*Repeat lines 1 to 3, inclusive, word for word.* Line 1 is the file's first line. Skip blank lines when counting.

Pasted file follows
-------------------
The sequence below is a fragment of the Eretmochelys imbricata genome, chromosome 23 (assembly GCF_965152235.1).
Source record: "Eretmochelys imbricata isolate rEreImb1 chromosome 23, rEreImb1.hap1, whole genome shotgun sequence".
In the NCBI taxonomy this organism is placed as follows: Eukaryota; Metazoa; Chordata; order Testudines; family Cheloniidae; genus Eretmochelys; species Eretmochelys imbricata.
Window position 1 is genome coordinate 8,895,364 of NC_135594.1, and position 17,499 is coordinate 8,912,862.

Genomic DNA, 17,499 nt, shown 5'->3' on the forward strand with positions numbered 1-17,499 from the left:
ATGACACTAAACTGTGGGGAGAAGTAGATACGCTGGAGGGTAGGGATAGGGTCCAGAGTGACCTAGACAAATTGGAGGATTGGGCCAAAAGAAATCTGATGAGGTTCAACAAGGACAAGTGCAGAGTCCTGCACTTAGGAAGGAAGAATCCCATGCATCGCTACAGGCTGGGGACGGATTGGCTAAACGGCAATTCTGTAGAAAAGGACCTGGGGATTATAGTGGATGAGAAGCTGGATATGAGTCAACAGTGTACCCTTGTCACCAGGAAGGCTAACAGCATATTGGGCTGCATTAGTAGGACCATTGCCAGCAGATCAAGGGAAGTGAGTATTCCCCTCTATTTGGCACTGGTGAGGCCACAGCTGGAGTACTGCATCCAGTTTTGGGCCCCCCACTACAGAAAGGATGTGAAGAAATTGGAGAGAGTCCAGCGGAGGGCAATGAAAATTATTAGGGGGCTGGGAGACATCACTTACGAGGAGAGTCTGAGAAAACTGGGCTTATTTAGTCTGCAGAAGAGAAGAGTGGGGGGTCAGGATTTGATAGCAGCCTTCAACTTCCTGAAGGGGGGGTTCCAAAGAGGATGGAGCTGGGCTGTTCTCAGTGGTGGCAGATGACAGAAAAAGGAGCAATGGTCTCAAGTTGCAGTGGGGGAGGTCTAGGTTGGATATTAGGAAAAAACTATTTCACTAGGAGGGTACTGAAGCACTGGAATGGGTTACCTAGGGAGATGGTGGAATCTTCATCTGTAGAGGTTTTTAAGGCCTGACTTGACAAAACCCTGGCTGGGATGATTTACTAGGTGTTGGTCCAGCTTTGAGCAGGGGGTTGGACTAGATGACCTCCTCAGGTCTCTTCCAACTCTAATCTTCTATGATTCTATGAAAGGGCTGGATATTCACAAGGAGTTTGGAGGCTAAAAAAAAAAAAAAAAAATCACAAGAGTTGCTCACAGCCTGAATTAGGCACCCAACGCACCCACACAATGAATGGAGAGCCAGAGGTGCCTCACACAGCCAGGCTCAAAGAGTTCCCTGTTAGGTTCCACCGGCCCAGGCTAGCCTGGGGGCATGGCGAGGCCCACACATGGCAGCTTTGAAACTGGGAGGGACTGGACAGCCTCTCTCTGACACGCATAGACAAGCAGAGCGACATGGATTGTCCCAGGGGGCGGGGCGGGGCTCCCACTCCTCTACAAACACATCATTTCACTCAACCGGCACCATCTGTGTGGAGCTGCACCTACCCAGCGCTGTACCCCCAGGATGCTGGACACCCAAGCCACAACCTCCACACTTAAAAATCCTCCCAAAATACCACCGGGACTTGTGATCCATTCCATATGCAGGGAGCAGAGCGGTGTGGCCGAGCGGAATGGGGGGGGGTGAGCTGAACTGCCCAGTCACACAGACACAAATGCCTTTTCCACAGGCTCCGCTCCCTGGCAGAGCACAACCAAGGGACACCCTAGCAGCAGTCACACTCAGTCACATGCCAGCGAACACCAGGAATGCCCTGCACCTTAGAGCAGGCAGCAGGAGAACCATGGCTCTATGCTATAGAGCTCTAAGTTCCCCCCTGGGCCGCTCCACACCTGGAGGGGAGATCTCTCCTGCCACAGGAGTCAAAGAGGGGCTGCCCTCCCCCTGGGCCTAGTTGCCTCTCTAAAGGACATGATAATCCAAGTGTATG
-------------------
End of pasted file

The sequence below is a fragment of the Eretmochelys imbricata genome, chromosome 23 (assembly GCF_965152235.1).
Source record: "Eretmochelys imbricata isolate rEreImb1 chromosome 23, rEreImb1.hap1, whole genome shotgun sequence".
In the NCBI taxonomy this organism is placed as follows: Eukaryota; Metazoa; Chordata; order Testudines; family Cheloniidae; genus Eretmochelys; species Eretmochelys imbricata.